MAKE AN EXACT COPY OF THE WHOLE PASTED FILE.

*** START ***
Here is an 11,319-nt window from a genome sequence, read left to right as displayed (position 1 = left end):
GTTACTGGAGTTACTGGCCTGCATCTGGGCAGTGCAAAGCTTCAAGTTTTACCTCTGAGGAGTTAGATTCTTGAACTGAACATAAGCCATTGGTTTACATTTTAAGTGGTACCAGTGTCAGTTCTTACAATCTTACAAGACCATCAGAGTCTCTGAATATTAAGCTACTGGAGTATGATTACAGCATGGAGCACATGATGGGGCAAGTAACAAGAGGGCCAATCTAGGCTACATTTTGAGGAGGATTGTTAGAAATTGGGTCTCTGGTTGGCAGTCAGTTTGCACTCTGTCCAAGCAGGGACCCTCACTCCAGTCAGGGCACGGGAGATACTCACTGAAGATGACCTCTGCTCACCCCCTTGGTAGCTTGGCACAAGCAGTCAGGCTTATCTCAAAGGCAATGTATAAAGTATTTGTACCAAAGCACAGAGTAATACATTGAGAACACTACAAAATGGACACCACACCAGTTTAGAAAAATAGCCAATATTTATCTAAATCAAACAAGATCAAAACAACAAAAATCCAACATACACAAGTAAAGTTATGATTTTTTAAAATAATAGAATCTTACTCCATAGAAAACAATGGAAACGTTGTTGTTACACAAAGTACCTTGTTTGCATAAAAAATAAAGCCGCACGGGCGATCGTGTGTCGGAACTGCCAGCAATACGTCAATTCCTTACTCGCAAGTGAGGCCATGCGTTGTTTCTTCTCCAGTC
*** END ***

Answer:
Here is an 11,319-nt window from a genome sequence, read left to right as displayed (position 1 = left end):
GTTACTGGAGTTACTGGCCTGCATCTGGGCAGTGCAAAGCTTCAAGTTTTACCTCTGAGGAGTTAGATTCTTGAACTGAACATAAGCCATTGGTTTACATTTTAAGTGGTACCAGTGTCAGTTCTTACAATCTTACAAGACCATCAGAGTCTCTGAATATTAAGCTACTGGAGTATGATTACAGCATGGAGCACATGATGGGGCAAGTAACAAGAGGGCCAATCTAGGCTACATTTTGAGGAGGATTGTTAGAAATTGGGTCTCTGGTTGGCAGTCAGTTTGCACTCTGTCCAAGCAGGGACCCTCACTCCAGTCAGGGCACGGGAGATACTCACTGAAGATGACCTCTGCTCACCCCCTTGGTAGCTTGGCACAAGCAGTCAGGCTTATCTCAAAGGCAATGTATAAAGTATTTGTACCAAAGCACAGAGTAATACATTGAGAACACTACAAAATGGACACCACACCAGTTTAGAAAAATAGCCAATATTTATCTAAATCAAACAAGATCAAAACAACAAAAATCCAACATACACAAGTAAAGTTATGATTTTTTAAAATAATAGAATCTTACTCCATAGAAAACAATGGAAACGTTGTTGTTACACAAAGTACCTTGTTTGCATAAAAAATAAAGCCGCACGGGCGATCGTGTGTCGGAACTGCCAGCAATACGTCAATTCCTTACTCGCAAGTGAGGCCATGCGTTGTTTCTTCTCCAGTC